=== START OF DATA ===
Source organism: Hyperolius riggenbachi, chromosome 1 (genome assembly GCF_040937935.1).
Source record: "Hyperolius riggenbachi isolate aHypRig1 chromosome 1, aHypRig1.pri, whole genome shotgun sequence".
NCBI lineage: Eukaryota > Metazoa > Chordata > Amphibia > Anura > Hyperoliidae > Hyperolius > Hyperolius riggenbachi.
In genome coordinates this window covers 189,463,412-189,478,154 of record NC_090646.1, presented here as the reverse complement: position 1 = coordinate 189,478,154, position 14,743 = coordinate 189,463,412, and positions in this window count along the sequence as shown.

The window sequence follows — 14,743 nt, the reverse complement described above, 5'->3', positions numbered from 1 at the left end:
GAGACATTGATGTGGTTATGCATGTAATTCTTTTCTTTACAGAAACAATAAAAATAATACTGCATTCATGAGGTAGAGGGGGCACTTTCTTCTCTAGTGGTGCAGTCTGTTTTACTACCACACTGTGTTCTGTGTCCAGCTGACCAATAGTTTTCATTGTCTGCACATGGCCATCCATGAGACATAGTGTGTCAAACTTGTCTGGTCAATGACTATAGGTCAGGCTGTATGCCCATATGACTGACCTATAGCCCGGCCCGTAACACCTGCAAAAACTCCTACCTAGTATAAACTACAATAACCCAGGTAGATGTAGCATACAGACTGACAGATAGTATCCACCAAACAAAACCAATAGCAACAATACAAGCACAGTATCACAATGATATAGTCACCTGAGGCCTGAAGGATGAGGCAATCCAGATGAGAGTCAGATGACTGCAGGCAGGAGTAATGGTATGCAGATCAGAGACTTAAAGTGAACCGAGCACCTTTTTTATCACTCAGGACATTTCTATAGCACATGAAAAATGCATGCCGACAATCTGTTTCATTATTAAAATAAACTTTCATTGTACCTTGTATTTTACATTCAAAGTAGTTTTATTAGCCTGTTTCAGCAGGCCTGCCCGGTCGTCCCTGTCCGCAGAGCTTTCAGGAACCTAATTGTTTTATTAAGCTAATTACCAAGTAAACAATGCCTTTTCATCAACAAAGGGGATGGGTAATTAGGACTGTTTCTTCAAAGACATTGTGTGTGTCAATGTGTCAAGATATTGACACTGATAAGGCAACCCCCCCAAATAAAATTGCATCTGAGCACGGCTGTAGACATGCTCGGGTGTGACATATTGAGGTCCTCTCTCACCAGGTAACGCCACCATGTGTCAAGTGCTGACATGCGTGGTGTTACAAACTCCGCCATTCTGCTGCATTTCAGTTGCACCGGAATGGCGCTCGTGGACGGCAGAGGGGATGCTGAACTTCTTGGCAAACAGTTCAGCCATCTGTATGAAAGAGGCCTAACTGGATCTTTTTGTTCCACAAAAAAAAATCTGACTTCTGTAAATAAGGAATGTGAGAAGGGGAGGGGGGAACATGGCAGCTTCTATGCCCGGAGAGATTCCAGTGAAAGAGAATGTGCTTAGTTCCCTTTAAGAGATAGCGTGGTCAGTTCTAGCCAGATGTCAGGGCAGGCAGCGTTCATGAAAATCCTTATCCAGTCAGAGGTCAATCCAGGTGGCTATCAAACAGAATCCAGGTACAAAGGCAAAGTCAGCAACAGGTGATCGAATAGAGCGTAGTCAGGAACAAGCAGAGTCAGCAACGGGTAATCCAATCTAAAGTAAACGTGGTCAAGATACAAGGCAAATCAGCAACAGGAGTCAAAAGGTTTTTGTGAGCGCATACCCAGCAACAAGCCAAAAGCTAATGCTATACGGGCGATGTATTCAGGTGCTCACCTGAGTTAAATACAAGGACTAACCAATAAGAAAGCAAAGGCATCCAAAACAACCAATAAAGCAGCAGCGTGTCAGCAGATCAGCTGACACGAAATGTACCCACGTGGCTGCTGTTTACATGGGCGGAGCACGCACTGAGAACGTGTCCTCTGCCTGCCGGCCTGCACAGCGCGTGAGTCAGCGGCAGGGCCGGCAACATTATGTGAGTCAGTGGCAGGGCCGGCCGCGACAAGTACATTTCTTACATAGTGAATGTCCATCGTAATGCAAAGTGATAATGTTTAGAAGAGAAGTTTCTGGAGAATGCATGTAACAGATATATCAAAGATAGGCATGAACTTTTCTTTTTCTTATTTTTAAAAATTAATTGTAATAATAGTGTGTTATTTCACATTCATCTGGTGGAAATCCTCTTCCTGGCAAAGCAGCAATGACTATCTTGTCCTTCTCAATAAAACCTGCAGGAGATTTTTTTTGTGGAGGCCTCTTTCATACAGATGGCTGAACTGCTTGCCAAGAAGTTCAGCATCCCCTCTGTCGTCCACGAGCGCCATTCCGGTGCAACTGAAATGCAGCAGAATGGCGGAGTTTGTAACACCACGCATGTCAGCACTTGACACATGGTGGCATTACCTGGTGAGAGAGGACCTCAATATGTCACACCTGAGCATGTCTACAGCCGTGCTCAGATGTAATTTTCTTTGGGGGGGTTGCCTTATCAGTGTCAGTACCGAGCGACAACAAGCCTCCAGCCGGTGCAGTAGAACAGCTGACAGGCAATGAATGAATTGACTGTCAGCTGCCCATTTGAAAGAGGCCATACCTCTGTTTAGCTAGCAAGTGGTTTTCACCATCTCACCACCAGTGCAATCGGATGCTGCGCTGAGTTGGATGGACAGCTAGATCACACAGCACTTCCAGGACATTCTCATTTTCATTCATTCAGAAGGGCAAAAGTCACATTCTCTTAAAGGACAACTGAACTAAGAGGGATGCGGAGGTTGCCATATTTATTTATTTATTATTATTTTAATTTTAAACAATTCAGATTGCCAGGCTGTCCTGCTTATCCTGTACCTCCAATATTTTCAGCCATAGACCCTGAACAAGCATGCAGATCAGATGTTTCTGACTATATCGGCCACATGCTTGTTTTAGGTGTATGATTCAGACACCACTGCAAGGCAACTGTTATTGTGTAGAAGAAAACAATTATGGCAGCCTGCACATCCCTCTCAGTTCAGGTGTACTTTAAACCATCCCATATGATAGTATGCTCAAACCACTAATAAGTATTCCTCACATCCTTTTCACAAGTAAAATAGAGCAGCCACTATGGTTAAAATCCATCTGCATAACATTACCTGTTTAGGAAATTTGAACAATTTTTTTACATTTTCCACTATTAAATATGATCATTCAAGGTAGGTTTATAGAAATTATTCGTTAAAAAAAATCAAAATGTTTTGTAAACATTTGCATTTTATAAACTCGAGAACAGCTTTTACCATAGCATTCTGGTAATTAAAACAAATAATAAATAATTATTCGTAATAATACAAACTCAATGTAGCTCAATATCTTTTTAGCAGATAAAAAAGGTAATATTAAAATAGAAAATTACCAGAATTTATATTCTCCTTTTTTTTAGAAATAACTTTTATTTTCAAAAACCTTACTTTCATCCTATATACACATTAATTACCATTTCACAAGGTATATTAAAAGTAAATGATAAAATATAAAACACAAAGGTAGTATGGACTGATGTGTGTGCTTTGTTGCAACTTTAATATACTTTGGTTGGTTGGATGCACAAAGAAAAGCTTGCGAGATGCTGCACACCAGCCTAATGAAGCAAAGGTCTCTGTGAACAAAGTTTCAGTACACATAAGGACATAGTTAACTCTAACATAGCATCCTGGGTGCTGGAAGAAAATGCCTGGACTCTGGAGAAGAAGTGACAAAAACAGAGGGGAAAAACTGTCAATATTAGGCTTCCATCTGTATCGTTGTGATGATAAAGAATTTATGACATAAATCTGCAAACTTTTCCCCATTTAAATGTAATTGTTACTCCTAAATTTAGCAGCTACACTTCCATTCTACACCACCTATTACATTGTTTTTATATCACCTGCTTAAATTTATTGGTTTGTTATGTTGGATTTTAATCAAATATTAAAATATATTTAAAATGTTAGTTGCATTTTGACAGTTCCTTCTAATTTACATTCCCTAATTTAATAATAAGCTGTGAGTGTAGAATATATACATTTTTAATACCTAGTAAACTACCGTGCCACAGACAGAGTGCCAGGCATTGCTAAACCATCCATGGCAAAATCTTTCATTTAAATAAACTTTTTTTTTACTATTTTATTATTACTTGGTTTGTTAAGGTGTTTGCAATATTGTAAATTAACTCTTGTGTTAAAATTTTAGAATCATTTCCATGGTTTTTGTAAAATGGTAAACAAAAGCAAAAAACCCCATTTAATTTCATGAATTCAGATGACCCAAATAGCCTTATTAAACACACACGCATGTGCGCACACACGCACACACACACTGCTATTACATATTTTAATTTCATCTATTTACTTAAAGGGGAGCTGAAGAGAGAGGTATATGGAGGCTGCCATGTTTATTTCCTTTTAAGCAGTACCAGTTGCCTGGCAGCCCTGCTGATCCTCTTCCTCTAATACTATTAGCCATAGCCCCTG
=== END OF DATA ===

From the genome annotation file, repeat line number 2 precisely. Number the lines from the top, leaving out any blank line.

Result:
Source record: "Hyperolius riggenbachi isolate aHypRig1 chromosome 1, aHypRig1.pri, whole genome shotgun sequence".